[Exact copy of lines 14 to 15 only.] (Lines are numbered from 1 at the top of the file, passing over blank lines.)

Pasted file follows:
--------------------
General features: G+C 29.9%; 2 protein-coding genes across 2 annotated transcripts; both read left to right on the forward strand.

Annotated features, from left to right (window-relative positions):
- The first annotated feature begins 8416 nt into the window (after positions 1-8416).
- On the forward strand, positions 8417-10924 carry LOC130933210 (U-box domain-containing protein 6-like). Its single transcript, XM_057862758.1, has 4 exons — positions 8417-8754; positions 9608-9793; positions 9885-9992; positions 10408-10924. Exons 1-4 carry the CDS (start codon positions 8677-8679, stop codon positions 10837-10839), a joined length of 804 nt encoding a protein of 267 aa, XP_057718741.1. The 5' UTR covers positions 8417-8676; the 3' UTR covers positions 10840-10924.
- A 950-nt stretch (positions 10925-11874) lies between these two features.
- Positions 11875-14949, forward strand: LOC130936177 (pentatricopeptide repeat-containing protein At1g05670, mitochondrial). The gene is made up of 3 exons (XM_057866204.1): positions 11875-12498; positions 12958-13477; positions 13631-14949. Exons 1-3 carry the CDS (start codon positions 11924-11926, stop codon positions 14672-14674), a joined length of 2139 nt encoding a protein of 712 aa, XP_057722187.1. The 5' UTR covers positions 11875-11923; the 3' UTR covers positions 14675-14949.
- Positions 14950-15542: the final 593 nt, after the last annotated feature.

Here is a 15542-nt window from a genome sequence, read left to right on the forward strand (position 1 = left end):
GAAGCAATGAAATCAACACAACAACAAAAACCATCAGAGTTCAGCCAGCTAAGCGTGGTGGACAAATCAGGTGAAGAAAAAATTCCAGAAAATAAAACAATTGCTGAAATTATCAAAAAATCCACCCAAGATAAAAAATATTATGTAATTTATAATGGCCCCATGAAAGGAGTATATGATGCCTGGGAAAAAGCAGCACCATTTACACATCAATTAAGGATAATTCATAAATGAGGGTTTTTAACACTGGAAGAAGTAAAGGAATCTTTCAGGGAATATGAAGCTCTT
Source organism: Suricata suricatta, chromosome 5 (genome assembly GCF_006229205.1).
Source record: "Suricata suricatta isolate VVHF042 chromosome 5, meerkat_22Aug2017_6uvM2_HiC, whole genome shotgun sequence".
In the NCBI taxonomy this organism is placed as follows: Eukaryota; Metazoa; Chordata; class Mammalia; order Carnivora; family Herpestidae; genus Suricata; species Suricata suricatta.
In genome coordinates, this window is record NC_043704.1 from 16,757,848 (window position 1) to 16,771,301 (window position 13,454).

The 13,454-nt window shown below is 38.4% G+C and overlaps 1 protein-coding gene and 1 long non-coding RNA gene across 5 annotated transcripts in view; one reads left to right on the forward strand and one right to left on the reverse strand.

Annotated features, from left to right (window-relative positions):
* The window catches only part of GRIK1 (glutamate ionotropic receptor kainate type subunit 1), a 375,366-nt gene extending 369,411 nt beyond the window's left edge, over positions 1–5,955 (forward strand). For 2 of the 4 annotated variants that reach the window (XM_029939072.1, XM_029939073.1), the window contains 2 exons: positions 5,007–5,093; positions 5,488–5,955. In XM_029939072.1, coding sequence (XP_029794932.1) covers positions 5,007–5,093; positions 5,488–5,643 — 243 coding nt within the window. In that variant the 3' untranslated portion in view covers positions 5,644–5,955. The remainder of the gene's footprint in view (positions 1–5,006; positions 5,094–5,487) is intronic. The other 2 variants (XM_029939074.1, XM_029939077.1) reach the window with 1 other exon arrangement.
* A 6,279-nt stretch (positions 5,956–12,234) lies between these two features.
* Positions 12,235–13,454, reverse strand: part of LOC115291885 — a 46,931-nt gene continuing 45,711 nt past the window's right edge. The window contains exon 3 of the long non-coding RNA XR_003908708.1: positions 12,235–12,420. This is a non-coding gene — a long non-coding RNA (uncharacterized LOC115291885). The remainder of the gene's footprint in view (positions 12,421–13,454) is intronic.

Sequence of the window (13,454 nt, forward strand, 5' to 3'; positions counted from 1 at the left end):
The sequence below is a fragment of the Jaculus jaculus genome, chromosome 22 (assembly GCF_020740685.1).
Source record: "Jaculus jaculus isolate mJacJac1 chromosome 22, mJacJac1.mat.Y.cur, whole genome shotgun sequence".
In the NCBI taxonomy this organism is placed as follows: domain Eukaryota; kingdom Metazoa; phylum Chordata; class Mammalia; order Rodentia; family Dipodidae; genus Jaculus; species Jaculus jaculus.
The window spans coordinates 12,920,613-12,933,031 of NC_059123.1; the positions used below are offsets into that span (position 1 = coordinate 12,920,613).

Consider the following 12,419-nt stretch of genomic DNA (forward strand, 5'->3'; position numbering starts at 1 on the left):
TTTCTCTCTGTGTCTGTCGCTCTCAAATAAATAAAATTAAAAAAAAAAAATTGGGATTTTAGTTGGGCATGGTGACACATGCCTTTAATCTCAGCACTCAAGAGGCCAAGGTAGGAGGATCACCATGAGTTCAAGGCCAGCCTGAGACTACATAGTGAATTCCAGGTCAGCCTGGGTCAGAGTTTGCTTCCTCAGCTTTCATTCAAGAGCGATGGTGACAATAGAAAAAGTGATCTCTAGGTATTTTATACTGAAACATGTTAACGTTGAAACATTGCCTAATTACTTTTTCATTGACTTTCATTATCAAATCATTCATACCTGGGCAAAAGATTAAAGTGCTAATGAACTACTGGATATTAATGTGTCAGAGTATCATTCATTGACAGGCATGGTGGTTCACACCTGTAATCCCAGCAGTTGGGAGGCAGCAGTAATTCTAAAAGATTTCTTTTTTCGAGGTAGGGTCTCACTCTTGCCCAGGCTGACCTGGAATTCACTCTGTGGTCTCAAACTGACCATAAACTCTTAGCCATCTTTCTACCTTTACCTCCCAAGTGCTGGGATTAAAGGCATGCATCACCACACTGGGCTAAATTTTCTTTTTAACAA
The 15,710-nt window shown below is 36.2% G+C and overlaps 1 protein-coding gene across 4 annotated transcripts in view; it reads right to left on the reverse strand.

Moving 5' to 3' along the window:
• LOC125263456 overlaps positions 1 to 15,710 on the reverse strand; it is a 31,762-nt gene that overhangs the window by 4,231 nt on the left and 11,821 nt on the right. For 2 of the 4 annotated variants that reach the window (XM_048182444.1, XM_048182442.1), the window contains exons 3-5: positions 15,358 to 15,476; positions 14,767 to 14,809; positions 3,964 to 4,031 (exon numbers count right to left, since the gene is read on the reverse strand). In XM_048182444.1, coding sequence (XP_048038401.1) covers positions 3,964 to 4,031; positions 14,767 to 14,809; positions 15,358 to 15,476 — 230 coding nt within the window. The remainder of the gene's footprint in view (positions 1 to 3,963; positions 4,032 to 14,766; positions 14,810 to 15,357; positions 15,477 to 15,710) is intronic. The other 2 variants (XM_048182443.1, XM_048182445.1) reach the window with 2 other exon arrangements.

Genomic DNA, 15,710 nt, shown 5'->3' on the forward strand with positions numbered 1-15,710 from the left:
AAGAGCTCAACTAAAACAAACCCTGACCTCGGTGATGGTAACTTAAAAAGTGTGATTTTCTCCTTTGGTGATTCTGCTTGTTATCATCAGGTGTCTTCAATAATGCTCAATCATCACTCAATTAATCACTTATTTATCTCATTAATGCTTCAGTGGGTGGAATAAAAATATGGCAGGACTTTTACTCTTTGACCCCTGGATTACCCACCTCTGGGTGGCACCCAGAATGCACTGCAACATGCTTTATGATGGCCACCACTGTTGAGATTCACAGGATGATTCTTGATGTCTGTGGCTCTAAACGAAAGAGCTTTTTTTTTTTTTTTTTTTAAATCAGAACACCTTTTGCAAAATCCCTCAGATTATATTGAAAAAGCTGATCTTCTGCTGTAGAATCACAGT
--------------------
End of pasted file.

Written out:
The 13,454-nt window shown below is 38.4% G+C and overlaps 1 protein-coding gene and 1 long non-coding RNA gene across 5 annotated transcripts in view; one reads left to right on the forward strand and one right to left on the reverse strand.

Annotated features, from left to right (window-relative positions):